On why I’m a feminist

Dear Dad,

Mom called to say you’re upset. She said you feel like I don’t appreciate you? And I thought at first it was about the poem I sent her on Mother’s Day, but she said you’re worried I’m a feminist. Like I don’t respect tradition, or that I don’t value the way I was brought up.

I’m here to tell you, Dad, that is absolutely not true. In fact, when people ask me about why I’m a feminist, how I became interested in researching feminism, I think my upbringing deserves the most credit.

You taught me to think for myself, to question authority. You raised me to look critically at issues. All those dinner table debates, with me arguing against the death penalty, for instance, and you playing devil’s advocate? I had to really examine both sides, understand all the arguments, logical, ethical and emotional, in order to come to an informed conclusion about what I believed was right, and then defend my position.

You taught me to pay attention. I always admired the way you were home in time for the news, and when you weren’t watching the news you were reading, books, papers, magazines, Internet. And when you couldn’t read you were listening to talk radio.

You taught me to respect myself, and to dream big, that I could reach as high as I wanted. And you taught me that women deserve respect.

It was only when I got out into the world that I saw how wide the gap between how women should be treated and how they really are treated was. And I started asking questions. And I started paying attention. I read everything I could find on the subject. I read the feminist points of view, and I read the MRAs that made me physically ill.

And I decided I was a feminist. And it’s thanks to you.

And if this is about the poem I wrote for Mom, I’ve written poems about you, too, Dad. But it was Mother’s Day.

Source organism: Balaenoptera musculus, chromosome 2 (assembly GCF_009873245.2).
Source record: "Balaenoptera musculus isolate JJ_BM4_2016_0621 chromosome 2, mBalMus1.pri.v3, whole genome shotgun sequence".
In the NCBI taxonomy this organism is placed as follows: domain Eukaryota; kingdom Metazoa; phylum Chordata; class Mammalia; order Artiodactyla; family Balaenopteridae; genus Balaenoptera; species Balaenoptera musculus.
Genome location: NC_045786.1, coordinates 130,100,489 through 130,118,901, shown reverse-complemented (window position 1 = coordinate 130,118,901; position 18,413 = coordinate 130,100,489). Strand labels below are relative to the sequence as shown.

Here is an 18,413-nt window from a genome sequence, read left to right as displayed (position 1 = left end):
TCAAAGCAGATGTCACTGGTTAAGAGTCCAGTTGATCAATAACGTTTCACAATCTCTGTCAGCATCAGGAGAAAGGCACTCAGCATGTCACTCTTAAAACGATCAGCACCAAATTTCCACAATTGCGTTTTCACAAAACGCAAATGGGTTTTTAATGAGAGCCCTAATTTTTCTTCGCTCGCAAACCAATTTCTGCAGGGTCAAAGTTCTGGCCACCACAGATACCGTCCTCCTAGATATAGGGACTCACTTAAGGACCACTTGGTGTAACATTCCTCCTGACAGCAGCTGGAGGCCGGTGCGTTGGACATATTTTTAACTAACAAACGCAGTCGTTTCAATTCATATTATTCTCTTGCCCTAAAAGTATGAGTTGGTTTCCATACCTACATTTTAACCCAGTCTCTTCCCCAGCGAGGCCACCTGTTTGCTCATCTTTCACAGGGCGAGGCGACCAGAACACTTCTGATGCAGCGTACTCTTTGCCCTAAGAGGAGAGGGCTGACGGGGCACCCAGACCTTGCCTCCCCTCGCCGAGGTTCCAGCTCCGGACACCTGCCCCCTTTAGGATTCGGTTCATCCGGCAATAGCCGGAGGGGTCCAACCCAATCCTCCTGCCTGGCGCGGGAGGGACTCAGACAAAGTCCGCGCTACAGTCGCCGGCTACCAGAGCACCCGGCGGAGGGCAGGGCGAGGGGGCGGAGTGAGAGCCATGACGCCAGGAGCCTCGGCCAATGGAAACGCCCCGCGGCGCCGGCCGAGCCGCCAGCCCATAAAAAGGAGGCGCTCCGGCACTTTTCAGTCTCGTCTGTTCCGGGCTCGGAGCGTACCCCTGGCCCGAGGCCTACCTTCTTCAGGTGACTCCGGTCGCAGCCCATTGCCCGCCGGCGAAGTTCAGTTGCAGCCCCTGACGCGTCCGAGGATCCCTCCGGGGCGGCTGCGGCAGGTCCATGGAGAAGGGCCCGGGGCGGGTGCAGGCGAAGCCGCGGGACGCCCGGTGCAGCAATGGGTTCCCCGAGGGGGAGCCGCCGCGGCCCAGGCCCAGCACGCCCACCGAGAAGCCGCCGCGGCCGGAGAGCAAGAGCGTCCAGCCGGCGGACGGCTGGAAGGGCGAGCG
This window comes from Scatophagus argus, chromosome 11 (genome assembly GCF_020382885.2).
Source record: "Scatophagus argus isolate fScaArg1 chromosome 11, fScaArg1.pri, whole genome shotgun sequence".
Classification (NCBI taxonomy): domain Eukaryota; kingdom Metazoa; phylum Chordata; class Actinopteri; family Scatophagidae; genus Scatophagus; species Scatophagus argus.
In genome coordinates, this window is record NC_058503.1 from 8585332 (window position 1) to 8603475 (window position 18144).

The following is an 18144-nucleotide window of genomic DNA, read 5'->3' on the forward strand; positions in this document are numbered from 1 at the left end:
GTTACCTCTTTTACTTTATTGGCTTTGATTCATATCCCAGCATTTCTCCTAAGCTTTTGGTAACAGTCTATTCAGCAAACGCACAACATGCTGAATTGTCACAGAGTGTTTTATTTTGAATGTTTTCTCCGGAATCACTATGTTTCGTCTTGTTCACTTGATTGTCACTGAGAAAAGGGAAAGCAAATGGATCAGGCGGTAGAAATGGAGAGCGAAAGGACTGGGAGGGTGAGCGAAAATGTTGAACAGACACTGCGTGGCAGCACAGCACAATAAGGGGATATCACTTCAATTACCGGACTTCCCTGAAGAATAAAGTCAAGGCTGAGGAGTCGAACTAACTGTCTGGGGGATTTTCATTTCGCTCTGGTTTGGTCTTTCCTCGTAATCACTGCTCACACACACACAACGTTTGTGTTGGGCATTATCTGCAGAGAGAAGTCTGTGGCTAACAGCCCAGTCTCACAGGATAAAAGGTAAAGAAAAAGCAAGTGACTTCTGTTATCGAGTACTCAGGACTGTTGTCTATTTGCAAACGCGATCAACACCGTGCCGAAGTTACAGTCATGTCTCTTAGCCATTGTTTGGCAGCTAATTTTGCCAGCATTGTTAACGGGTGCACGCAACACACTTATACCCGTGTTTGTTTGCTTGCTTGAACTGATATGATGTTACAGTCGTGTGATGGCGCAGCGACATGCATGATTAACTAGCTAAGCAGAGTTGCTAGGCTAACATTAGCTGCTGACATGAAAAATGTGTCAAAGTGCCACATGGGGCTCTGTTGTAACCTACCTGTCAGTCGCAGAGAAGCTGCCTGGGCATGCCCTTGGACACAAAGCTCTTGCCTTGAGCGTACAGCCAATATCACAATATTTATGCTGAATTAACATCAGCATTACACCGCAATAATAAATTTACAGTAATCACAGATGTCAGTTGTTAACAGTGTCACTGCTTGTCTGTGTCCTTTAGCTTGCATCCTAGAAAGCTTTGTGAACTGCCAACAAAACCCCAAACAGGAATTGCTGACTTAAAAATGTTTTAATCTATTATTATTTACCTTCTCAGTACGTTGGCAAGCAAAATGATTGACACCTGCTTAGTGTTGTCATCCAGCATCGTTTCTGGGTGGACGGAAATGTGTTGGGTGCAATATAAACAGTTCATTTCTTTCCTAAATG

2 thoughts on “On why I’m a feminist

  1. Dear Vicki,

    First let me put the record straight. I was not upset that you sent a poem to your mother. In fact just the opposite, I was delighted that you remember your mom on mother’s day. I did make a comment about one line in the poem that I thought showed me in a rather rough light. The line was something about me making a fist and growling, but after I said it I forgot about it until your blog. I only remembered that you were thoughtful enough to write a poem for your mom on mother’s day. There that is set straight.

    I was also delighted on how you described your formative years. It touched my heart that I have influenced you in such a profound way. Here is the thing though; my influence does not come from a feminist ideology. Rather it comes from three other sources. First it comes from my Christian faith that teaches me that all people whatever their race, creed or gender deserve respect. Second it comes from the family I was brought up in. I was brought up in household were the woman was a strong woman. Your grandmother was an exceptional person who ended up being the business manager of highly successful branch of a multi-million dollar company. She taught me how to treat women with respect. In addition, the man, your grandfather, loved and cherished his wife. He was also a father that challenged me to think for myself, which is the third point. He would do the same thing to me (take the opposite side) as I have done to you. It was for the same reason too, the desire to discover the truth.

    I have never been as good as my dad but I have tried to bring that same attitude in my relationship with your mother, and I hope that I have passed on that same perspective to your brothers. I can’t imagine either of them being gross and inappropriate to women in the way you describe in some of your other posts, but more on that later.

    To sum up there are three things that led to what you describe in your letter: a healthy family life, a strong sense God’s compassion not only for one group of people but for all people, and a determination to understand and defend the truth. That is all for now.

    Love Dad

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